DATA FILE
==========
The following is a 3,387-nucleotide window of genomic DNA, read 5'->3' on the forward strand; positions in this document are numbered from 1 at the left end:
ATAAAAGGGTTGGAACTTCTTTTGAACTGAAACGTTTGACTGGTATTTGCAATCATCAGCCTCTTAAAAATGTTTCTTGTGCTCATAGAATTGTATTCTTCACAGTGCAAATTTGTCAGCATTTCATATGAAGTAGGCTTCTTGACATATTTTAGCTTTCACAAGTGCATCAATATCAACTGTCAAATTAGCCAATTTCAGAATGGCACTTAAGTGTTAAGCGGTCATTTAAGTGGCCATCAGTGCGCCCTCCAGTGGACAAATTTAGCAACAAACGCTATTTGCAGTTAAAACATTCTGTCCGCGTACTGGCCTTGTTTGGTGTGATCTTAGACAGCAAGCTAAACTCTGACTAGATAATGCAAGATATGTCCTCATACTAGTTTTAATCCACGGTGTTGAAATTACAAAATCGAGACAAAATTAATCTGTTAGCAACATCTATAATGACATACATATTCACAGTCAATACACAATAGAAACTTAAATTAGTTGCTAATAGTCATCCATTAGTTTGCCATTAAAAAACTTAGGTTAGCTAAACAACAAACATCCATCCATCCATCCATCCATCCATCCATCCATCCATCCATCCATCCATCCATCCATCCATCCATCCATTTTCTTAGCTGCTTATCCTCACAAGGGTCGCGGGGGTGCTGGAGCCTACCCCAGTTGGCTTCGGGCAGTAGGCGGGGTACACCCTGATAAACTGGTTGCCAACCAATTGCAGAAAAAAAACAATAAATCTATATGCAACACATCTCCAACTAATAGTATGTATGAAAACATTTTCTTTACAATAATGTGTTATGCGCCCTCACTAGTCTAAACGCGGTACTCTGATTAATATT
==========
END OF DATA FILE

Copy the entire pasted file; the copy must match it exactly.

The following is a 3,387-nucleotide window of genomic DNA, read 5'->3' on the forward strand; positions in this document are numbered from 1 at the left end:
ATAAAAGGGTTGGAACTTCTTTTGAACTGAAACGTTTGACTGGTATTTGCAATCATCAGCCTCTTAAAAATGTTTCTTGTGCTCATAGAATTGTATTCTTCACAGTGCAAATTTGTCAGCATTTCATATGAAGTAGGCTTCTTGACATATTTTAGCTTTCACAAGTGCATCAATATCAACTGTCAAATTAGCCAATTTCAGAATGGCACTTAAGTGTTAAGCGGTCATTTAAGTGGCCATCAGTGCGCCCTCCAGTGGACAAATTTAGCAACAAACGCTATTTGCAGTTAAAACATTCTGTCCGCGTACTGGCCTTGTTTGGTGTGATCTTAGACAGCAAGCTAAACTCTGACTAGATAATGCAAGATATGTCCTCATACTAGTTTTAATCCACGGTGTTGAAATTACAAAATCGAGACAAAATTAATCTGTTAGCAACATCTATAATGACATACATATTCACAGTCAATACACAATAGAAACTTAAATTAGTTGCTAATAGTCATCCATTAGTTTGCCATTAAAAAACTTAGGTTAGCTAAACAACAAACATCCATCCATCCATCCATCCATCCATCCATCCATCCATCCATCCATCCATCCATCCATCCATCCATCCATTTTCTTAGCTGCTTATCCTCACAAGGGTCGCGGGGGTGCTGGAGCCTACCCCAGTTGGCTTCGGGCAGTAGGCGGGGTACACCCTGATAAACTGGTTGCCAACCAATTGCAGAAAAAAAACAATAAATCTATATGCAACACATCTCCAACTAATAGTATGTATGAAAACATTTTCTTTACAATAATGTGTTATGCGCCCTCACTAGTCTAAACGCGGTACTCTGATTAATATT